Molly Elkind’s “Weave a Minime” Workshop at Convergence

This summer was so packed with writing and weaving and family activities that important days seem distant, as other experiences layered on top. My experience at the Handweavers Guild of American Convergence Conference in Knoxville, Tennessee, began with a workshop with Molly Elkind. Molly used the small, quickly-woven tapestries of Sheila Hicks as a jumping-off point for her day-long workshop, “Weave a Minime.” We used these woven “sketches” as inspiration for a day of improvisatory play at our looms.

She showed a slide of a wonderful free-form, wiggly, slit-filled minime, inspiring in its exploratory freedom. That’s what I’ll emulate, I thought, and after a year of following my cartoons carefully to weave four tapestries in bold, clear colors, I’ll stay neutral in my palette. I love the big slits of the Hicks piece. I love the irregularity of the weaving.

One of Sheila Hicks’ small weavings, taken from the internet. It may not be the one that Molly showed.

That was a good plan. I started out with some long slits. But my inclination to weave square won out. My love of geometry and pattern prevented irregular edges.

And sparkly yarn seemed tempting. And pink. They joined my pile of yarn, and my original intent to remain neutral disappeared.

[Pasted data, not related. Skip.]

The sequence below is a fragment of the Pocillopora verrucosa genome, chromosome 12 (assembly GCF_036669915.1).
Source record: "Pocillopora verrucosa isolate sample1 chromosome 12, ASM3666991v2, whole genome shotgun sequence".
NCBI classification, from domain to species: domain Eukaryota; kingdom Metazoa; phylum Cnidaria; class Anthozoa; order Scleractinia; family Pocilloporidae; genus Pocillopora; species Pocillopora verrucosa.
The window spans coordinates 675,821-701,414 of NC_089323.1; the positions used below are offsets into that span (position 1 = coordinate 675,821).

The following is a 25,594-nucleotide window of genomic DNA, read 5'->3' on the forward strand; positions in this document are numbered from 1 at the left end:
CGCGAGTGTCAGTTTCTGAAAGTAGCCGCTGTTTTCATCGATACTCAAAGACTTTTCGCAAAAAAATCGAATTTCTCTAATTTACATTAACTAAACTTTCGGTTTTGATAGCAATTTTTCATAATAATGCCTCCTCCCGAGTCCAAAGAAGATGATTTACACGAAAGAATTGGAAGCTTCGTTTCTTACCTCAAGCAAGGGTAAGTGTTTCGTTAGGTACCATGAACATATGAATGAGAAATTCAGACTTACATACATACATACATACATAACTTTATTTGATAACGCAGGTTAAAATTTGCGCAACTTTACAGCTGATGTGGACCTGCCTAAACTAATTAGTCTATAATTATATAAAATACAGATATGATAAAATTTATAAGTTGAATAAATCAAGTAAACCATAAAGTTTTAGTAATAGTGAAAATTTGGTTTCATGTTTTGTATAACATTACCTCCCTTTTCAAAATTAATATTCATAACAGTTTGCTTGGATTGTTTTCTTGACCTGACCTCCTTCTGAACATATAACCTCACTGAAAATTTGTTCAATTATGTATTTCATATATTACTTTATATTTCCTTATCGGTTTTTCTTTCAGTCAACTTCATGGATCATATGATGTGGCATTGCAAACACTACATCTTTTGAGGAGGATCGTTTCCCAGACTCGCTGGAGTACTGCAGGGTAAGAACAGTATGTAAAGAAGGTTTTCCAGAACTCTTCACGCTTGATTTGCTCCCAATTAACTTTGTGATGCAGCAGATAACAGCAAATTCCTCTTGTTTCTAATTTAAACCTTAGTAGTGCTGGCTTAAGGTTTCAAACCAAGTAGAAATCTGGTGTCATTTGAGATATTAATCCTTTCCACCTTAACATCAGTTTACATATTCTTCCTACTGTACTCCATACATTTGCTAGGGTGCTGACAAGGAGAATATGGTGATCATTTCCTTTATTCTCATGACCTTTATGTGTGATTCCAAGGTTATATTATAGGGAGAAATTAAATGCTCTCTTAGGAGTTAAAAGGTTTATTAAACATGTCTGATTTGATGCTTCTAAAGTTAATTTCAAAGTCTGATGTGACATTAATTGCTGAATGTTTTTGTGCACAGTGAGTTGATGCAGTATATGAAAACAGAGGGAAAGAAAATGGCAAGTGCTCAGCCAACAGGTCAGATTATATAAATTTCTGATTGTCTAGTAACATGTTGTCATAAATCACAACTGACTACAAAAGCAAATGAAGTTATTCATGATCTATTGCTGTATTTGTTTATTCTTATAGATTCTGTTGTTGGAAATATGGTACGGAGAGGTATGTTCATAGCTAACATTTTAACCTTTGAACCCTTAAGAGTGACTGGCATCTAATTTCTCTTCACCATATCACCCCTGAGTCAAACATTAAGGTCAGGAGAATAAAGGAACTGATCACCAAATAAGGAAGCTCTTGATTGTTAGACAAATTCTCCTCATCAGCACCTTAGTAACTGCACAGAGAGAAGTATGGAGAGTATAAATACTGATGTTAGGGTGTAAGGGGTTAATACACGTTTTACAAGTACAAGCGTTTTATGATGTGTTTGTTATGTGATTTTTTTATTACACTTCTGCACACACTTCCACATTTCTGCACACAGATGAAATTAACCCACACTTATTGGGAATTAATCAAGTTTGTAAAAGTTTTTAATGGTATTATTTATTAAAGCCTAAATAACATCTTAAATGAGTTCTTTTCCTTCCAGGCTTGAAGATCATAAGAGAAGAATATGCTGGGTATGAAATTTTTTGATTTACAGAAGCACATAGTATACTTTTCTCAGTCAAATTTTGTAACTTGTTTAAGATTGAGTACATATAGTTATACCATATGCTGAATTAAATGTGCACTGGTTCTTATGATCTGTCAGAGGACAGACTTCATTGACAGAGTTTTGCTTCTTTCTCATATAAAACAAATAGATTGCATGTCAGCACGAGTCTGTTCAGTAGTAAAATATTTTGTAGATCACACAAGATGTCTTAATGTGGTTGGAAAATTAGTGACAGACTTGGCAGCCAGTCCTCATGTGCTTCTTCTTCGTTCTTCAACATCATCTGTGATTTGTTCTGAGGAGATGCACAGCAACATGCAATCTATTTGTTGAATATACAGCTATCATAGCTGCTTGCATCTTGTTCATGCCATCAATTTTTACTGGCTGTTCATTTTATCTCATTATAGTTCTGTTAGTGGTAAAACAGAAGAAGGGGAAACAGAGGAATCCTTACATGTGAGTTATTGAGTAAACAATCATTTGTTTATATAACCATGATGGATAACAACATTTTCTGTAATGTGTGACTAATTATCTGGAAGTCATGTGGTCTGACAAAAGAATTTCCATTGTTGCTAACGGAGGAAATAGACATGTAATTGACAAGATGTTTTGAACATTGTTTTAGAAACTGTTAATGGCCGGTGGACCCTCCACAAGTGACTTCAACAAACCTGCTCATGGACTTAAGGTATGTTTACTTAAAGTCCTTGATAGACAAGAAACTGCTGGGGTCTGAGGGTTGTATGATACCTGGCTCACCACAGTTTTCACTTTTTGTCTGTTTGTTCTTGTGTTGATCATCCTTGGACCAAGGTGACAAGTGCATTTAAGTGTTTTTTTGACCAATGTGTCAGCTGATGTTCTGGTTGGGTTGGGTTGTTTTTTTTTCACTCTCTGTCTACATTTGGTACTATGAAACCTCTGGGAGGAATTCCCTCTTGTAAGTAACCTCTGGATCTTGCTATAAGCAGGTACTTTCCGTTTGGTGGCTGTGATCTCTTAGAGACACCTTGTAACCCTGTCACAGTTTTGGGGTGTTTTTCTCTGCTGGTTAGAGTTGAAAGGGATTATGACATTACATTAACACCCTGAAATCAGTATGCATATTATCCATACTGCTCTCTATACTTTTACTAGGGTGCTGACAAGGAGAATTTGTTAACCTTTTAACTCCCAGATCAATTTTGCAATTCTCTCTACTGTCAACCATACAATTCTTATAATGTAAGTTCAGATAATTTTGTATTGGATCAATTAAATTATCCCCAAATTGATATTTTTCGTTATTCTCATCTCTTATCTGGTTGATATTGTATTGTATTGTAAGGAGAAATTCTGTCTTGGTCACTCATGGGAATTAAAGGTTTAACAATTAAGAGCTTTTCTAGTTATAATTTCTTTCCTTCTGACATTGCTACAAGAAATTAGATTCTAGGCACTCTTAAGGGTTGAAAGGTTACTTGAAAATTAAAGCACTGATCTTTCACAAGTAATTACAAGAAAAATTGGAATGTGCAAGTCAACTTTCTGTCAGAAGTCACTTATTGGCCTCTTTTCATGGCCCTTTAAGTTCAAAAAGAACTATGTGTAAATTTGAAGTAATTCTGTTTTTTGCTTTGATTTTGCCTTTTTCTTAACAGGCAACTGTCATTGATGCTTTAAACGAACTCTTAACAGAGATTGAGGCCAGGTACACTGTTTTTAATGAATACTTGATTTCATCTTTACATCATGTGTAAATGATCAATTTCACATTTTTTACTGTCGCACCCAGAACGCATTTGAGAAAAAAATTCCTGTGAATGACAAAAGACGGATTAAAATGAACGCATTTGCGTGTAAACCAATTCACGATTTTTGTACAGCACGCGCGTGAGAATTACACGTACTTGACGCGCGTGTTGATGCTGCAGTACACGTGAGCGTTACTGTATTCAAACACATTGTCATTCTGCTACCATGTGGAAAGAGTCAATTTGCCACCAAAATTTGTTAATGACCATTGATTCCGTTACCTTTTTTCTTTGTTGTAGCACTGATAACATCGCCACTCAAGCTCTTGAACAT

It was a joy to experiment with techniques and types of yarn. I liked the effect of weaving over-one, under-one, and then using the same yarn to weave over-two, under-two, as in the center gray square below.

I loved the effect of weaving lines of soumak on a flat weave.

I planned to make the piece rectangular, but with the seminar I was teaching, and another workshop, coming up, I decided that square was good enough.

The result made me happy, but I doubted it needed to be framed. I sewed a lining to the back, and it now lies on my desk as a reminder of a fun day, a luxurious few hours of testing techniques and playing with color and texture.

Drawing by my granddaughter Coralie LaFleur

There were quite a few students in the class, which made it fun to see the variety of experiments. Molly Elkind is an excellent instructor; she spent the day answering questions and showing techniques. With Covid concerns at the conference, everyone was masked, which I found frustrating. I really hope we don’t find ourselves in the same position in future conferences, as it detracted–in my opinion–from getting to know the other students who were sharing the day together.

If you have a chance to take this workshop from Molly Elkind–or any of her others, really–snap it up!